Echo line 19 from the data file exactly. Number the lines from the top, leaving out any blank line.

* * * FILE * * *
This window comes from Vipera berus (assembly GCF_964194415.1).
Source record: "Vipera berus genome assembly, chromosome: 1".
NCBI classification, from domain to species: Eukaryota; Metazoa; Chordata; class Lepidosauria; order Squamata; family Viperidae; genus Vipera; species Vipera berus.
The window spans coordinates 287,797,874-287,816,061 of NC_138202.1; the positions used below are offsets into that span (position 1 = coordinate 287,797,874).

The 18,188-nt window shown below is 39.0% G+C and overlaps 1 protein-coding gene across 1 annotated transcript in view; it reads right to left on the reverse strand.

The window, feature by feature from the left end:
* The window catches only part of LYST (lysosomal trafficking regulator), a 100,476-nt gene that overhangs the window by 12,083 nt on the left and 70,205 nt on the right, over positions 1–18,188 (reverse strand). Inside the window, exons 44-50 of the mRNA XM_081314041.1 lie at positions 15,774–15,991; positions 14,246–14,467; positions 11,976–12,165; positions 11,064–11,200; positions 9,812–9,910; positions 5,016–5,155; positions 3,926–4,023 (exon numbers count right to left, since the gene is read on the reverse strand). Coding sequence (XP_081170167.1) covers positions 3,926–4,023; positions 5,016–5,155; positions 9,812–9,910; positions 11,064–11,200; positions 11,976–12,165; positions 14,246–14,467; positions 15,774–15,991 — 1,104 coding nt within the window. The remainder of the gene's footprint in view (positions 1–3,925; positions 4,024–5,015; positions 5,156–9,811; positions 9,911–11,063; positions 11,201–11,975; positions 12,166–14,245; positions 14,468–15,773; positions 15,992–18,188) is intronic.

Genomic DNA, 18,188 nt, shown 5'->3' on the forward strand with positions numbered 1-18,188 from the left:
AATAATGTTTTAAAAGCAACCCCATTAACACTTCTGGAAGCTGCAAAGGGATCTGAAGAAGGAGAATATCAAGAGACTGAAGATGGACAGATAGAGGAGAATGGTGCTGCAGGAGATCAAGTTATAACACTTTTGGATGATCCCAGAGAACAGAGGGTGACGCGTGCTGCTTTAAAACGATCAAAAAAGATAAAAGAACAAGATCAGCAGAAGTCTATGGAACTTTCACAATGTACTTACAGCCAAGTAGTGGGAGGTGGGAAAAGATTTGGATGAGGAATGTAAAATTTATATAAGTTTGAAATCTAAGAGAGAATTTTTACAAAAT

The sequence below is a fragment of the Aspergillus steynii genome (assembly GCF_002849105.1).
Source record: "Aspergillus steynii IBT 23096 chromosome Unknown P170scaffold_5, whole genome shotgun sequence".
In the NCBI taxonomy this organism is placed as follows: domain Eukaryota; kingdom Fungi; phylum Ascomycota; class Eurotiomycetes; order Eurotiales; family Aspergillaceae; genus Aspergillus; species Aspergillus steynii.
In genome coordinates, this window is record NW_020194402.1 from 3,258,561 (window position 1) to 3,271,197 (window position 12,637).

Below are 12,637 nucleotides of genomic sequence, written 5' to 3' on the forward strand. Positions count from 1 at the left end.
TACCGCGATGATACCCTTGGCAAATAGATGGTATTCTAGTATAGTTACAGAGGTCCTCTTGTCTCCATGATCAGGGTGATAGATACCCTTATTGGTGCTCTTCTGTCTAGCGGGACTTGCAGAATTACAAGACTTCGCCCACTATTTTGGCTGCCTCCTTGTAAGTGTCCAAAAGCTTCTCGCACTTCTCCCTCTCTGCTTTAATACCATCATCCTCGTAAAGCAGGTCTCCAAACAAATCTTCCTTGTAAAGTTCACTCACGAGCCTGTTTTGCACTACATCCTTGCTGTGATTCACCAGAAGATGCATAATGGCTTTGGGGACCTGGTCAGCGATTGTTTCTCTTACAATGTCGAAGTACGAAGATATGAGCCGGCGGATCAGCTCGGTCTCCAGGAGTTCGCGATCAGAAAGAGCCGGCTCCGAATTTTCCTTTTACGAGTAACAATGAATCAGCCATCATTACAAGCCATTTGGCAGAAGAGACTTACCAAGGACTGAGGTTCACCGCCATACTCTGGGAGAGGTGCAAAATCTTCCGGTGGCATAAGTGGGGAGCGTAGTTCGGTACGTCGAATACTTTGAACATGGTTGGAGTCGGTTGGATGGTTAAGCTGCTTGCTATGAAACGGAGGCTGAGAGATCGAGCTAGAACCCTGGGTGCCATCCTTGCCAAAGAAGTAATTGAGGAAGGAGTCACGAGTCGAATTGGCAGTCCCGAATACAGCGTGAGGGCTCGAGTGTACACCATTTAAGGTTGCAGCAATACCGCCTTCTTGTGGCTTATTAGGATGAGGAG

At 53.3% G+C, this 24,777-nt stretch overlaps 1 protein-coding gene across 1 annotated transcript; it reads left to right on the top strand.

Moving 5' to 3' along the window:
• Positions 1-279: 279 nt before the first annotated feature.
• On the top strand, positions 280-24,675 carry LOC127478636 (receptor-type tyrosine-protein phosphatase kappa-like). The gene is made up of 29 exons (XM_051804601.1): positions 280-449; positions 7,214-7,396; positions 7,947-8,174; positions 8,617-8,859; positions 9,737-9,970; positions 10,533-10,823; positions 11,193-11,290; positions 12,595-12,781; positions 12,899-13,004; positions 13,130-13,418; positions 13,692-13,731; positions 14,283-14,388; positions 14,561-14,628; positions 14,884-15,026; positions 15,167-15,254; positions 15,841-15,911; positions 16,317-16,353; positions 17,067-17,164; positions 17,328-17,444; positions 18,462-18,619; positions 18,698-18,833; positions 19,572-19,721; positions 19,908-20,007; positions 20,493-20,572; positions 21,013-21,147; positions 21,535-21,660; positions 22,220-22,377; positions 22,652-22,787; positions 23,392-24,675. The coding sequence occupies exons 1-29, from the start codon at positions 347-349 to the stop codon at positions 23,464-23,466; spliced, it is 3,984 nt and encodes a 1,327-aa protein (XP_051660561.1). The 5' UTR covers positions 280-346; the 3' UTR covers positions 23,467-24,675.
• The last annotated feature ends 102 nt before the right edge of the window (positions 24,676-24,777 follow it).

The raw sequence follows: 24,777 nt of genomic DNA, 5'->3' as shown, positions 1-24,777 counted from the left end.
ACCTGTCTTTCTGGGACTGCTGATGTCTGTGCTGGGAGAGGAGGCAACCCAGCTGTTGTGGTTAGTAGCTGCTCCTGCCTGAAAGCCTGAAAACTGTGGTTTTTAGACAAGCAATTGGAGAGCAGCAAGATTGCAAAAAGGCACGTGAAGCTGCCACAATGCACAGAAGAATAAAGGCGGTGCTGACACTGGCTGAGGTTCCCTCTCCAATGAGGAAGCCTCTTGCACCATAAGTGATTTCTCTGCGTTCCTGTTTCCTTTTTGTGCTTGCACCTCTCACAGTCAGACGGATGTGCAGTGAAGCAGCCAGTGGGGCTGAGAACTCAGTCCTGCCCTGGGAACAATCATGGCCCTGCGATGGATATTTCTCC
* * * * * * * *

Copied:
• On the top strand, positions 280-24,675 carry LOC127478636 (receptor-type tyrosine-protein phosphatase kappa-like). The gene is made up of 29 exons (XM_051804601.1): positions 280-449; positions 7,214-7,396; positions 7,947-8,174; positions 8,617-8,859; positions 9,737-9,970; positions 10,533-10,823; positions 11,193-11,290; positions 12,595-12,781; positions 12,899-13,004; positions 13,130-13,418; positions 13,692-13,731; positions 14,283-14,388; positions 14,561-14,628; positions 14,884-15,026; positions 15,167-15,254; positions 15,841-15,911; positions 16,317-16,353; positions 17,067-17,164; positions 17,328-17,444; positions 18,462-18,619; positions 18,698-18,833; positions 19,572-19,721; positions 19,908-20,007; positions 20,493-20,572; positions 21,013-21,147; positions 21,535-21,660; positions 22,220-22,377; positions 22,652-22,787; positions 23,392-24,675. The coding sequence occupies exons 1-29, from the start codon at positions 347-349 to the stop codon at positions 23,464-23,466; spliced, it is 3,984 nt and encodes a 1,327-aa protein (XP_051660561.1). The 5' UTR covers positions 280-346; the 3' UTR covers positions 23,467-24,675.